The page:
Silver Spring, MD — More than half of former construction workers have experienced hearing loss, and certain factors can exacerbate the condition, according to a recent study by the Center for Construction Research and Training (also known as CPWR).
Researchers looked at Building Trades Medical Screening Program data from more than 19,000 workers previously employed at Department of Energy nuclear power sites. The team used hearing test results and, after reviewing work history interviews, developed “qualitative exposure metrics” for noise and solvents. The study group was compared with an internal reference group with lower exposures and an external sample of workers who experienced low noise exposure.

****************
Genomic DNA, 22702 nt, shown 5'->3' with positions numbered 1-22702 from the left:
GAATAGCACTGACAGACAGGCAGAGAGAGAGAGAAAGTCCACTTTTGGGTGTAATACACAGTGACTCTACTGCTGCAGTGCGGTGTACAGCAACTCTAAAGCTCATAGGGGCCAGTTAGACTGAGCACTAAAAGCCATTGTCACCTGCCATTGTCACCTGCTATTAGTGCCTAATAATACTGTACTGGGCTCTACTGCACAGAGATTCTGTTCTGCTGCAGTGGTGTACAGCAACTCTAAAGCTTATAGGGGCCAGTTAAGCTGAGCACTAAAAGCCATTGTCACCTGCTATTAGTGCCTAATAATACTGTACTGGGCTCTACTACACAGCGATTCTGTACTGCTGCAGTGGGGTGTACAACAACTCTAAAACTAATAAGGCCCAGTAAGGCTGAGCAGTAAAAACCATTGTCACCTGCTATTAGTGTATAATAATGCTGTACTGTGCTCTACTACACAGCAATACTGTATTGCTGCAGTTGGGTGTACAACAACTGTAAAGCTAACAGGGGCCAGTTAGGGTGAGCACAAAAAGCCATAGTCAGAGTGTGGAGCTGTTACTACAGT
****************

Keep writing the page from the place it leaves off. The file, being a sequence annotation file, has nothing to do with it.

The researchers found that 58 percent of the former construction workers had some form of hearing loss and, overall, had “significantly increased risk of hearing loss compared to reference populations.” In addition, those who worked for more than 30 years were nearly four times more likely to experience hearing loss than workers with fewer than 10 years on the job.
Smokers were 18 percent more likely than nonsmokers to experience hearing loss.
Workers with the highest amount of solvent exposure were 15 percent more likely than workers with the lowest exposure rates to experience hearing loss.
The researchers recommend that prevention efforts center on reducing worker exposure to noise, solvents and smoking.
The study was published Feb. 28 in the American Journal of Industrial Medicine.